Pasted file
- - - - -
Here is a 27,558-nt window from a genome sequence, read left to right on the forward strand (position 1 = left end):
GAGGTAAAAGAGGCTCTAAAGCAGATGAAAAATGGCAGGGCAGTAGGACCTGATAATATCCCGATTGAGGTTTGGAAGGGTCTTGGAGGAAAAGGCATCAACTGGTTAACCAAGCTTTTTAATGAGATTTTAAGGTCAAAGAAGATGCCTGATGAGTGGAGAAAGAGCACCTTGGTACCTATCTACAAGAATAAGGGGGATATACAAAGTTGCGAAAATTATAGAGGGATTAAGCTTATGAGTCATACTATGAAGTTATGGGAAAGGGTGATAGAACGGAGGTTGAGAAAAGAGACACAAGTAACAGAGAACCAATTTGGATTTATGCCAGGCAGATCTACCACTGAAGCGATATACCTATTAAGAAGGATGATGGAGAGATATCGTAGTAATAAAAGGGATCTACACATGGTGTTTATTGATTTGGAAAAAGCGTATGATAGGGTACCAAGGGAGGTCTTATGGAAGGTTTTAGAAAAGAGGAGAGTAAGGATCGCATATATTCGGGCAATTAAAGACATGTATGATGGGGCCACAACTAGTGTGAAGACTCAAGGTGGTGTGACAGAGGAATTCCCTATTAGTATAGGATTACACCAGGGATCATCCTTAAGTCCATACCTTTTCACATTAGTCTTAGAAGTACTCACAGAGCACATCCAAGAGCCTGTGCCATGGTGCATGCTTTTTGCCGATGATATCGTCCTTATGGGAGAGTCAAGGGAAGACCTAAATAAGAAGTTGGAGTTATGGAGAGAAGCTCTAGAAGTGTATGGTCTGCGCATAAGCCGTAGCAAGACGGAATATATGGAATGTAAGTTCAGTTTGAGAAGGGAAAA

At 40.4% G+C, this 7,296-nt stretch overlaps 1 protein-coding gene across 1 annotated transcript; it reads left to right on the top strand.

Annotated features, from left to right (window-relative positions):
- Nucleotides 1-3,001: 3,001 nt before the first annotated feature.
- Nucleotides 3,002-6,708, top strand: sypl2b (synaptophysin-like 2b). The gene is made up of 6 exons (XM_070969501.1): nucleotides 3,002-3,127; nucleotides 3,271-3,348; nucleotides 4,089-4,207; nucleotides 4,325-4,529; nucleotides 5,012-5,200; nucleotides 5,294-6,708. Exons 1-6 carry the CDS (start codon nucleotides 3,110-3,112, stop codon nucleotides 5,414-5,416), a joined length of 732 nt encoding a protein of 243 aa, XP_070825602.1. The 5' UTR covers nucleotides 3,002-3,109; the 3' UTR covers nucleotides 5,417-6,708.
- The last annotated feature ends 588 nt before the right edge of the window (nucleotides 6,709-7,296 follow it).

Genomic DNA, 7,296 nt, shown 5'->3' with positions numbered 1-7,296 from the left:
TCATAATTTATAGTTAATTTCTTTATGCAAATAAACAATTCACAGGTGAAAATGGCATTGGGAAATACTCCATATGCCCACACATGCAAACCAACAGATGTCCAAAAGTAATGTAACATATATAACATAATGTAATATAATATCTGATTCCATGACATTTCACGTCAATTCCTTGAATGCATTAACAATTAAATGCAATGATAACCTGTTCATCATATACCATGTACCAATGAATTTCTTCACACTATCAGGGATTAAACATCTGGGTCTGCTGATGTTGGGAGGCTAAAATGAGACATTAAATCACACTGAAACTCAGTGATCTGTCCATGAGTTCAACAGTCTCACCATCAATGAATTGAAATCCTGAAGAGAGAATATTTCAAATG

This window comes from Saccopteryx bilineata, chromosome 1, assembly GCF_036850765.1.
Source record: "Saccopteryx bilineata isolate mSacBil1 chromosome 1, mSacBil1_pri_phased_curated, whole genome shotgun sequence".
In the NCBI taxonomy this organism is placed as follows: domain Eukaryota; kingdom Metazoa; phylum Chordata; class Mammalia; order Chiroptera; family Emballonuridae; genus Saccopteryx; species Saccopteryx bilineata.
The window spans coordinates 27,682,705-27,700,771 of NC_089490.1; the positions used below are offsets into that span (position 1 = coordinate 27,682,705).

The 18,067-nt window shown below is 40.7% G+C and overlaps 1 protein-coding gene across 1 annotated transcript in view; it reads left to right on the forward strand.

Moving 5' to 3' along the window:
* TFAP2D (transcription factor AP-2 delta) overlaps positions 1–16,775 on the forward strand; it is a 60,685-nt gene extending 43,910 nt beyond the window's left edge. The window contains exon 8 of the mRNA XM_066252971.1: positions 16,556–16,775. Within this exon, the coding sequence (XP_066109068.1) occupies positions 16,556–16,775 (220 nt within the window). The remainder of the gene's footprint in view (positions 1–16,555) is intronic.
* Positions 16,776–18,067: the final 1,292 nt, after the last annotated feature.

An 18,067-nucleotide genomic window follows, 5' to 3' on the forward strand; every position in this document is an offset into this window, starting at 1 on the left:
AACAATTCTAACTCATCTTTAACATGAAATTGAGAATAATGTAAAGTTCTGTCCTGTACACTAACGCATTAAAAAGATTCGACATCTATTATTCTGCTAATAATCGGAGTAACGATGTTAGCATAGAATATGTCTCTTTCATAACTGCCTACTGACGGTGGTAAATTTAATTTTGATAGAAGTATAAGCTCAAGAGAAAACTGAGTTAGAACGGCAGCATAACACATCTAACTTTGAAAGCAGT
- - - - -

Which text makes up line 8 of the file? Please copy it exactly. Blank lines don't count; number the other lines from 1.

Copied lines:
Genomic DNA, 7,296 nt, shown 5'->3' with positions numbered 1-7,296 from the left: